Balance Sheet Effects, Foreign Reserves and Public Policies

Posted: 5 Nov 2015

See all articles by Gong Cheng

Gong Cheng

European Stability Mechanism

Date Written: December 22, 2014


This paper shows that countries can use foreign reserves to enhance their domestic economies' resilience to potential risks from balance sheet effects. Based on a theoretical model, this paper demonstrates that the government can either deploy its foreign reserves to lend in foreign currency to the private sector or increase fiscal spending on domestic goods. Both these policy tools can remedy the bad equilibrium characterized by large-scale domestic currency depreciation and very low aggregate investment, but they diverge in how they stabilize the domestic economy and require different minimum amounts of foreign reserves. Targeted lending works by altering investors' expectations of the domestic exchange rate and of firms' net worth. As long as foreign reserves are sufficient to cover the private sector's external debt, this approach eliminates the bad equilibrium without an actual depletion of reserves. In contrast, fiscal spending increases the demand for domestic goods and affects the relative price, leading to domestic exchange rate appreciation that subsequently increases firms' net worth and facilitates investment.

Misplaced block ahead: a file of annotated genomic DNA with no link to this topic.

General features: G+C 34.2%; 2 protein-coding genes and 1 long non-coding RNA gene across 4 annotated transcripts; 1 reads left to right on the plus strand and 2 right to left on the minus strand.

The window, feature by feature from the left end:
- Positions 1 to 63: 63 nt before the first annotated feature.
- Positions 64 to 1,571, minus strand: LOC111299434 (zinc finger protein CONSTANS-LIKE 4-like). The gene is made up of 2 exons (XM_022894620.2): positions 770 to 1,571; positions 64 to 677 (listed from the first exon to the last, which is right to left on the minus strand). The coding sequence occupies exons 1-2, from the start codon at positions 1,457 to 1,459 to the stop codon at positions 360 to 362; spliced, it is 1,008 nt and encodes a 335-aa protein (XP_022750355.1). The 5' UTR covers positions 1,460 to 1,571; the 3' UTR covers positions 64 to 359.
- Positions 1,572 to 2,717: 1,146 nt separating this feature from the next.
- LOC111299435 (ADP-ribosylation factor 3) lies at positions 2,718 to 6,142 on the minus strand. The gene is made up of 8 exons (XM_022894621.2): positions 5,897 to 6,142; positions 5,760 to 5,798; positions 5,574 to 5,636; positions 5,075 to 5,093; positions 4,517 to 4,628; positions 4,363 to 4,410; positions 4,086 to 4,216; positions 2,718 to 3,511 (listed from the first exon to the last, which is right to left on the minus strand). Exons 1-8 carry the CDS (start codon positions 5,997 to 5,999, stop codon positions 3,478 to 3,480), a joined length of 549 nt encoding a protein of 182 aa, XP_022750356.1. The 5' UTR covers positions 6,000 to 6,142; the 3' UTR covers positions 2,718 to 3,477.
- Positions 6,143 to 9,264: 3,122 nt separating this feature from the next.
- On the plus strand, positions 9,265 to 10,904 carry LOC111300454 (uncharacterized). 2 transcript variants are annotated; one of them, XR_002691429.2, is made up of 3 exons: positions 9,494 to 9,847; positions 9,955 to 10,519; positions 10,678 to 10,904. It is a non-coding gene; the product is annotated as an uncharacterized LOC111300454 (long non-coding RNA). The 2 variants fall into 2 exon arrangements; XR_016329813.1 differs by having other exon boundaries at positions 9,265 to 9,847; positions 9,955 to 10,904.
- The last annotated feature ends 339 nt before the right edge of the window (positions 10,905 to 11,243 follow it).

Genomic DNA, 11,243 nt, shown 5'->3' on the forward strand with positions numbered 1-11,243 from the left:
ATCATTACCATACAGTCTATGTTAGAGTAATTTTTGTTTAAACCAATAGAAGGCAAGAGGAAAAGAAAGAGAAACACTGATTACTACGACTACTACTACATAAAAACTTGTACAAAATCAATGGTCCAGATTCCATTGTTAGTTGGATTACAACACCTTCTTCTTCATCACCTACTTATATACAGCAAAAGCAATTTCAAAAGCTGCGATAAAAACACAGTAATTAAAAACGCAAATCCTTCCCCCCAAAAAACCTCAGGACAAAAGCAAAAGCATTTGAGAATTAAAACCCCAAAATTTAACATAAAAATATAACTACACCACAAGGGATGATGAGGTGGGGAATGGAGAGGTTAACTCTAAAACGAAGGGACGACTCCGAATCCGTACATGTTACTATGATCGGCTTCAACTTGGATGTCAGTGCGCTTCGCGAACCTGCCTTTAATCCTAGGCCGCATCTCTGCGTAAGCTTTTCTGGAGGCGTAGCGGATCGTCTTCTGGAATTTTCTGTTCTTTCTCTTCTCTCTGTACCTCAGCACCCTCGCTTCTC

Keywords: Foreign reserves, Currency mismatch, Balance sheet effects

JEL Classification: F31, F32, F41, G01

Suggested Citation

Cheng, Gong, Balance Sheet Effects, Foreign Reserves and Public Policies (December 22, 2014). Journal of International Money and Finance, Forthcoming; European Stability Mechanism Research Paper No. 3. Available at SSRN:

Gong Cheng (Contact Author)

European Stability Mechanism ( email )

6a, Circuit de la Foire Internationale
Luxembourg, 1347
+352260962834 (Phone)

Register to save articles to
your library


Paper statistics

Abstract Views
PlumX Metrics